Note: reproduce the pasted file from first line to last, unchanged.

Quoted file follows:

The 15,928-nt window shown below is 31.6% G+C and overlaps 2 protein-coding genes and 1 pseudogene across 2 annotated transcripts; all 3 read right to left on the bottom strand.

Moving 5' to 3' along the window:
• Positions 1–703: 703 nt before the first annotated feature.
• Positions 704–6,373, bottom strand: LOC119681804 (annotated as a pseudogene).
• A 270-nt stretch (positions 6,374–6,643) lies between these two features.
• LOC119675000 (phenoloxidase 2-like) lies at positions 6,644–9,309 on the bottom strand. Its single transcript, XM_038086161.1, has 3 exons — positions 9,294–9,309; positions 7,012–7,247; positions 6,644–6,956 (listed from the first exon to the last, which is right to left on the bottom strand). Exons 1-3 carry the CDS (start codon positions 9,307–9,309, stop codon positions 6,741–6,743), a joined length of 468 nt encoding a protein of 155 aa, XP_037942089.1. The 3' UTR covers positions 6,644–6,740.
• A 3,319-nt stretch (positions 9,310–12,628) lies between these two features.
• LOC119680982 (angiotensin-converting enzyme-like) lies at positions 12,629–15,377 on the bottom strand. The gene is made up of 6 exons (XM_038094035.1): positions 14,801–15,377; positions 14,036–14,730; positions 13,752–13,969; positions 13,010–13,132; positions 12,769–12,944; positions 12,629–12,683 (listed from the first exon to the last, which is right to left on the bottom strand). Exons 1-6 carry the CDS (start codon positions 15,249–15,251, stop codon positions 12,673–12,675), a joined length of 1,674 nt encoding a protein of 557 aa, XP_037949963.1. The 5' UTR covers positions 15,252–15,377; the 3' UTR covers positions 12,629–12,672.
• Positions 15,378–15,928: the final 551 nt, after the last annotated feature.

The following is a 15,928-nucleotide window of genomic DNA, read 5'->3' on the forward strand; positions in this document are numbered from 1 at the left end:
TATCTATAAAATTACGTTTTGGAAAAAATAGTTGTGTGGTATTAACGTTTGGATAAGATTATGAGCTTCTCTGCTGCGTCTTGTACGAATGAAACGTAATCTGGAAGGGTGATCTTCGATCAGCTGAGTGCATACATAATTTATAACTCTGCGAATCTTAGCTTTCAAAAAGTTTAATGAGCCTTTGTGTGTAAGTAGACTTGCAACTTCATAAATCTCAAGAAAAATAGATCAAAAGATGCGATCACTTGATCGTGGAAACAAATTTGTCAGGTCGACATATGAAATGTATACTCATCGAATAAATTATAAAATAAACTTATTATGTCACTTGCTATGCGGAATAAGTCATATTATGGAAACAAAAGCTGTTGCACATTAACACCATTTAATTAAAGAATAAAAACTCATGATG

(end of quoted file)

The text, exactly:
The 15,928-nt window shown below is 31.6% G+C and overlaps 2 protein-coding genes and 1 pseudogene across 2 annotated transcripts; all 3 read right to left on the bottom strand.

Moving 5' to 3' along the window:
• Positions 1–703: 703 nt before the first annotated feature.
• Positions 704–6,373, bottom strand: LOC119681804 (annotated as a pseudogene).
• A 270-nt stretch (positions 6,374–6,643) lies between these two features.
• LOC119675000 (phenoloxidase 2-like) lies at positions 6,644–9,309 on the bottom strand. Its single transcript, XM_038086161.1, has 3 exons — positions 9,294–9,309; positions 7,012–7,247; positions 6,644–6,956 (listed from the first exon to the last, which is right to left on the bottom strand). Exons 1-3 carry the CDS (start codon positions 9,307–9,309, stop codon positions 6,741–6,743), a joined length of 468 nt encoding a protein of 155 aa, XP_037942089.1. The 3' UTR covers positions 6,644–6,740.
• A 3,319-nt stretch (positions 9,310–12,628) lies between these two features.
• LOC119680982 (angiotensin-converting enzyme-like) lies at positions 12,629–15,377 on the bottom strand. The gene is made up of 6 exons (XM_038094035.1): positions 14,801–15,377; positions 14,036–14,730; positions 13,752–13,969; positions 13,010–13,132; positions 12,769–12,944; positions 12,629–12,683 (listed from the first exon to the last, which is right to left on the bottom strand). Exons 1-6 carry the CDS (start codon positions 15,249–15,251, stop codon positions 12,673–12,675), a joined length of 1,674 nt encoding a protein of 557 aa, XP_037949963.1. The 5' UTR covers positions 15,252–15,377; the 3' UTR covers positions 12,629–12,672.
• Positions 15,378–15,928: the final 551 nt, after the last annotated feature.

The following is a 15,928-nucleotide window of genomic DNA, read 5'->3' on the forward strand; positions in this document are numbered from 1 at the left end:
TATCTATAAAATTACGTTTTGGAAAAAATAGTTGTGTGGTATTAACGTTTGGATAAGATTATGAGCTTCTCTGCTGCGTCTTGTACGAATGAAACGTAATCTGGAAGGGTGATCTTCGATCAGCTGAGTGCATACATAATTTATAACTCTGCGAATCTTAGCTTTCAAAAAGTTTAATGAGCCTTTGTGTGTAAGTAGACTTGCAACTTCATAAATCTCAAGAAAAATAGATCAAAAGATGCGATCACTTGATCGTGGAAACAAATTTGTCAGGTCGACATATGAAATGTATACTCATCGAATAAATTATAAAATAAACTTATTATGTCACTTGCTATGCGGAATAAGTCATATTATGGAAACAAAAGCTGTTGCACATTAACACCATTTAATTAAAGAATAAAAACTCATGATG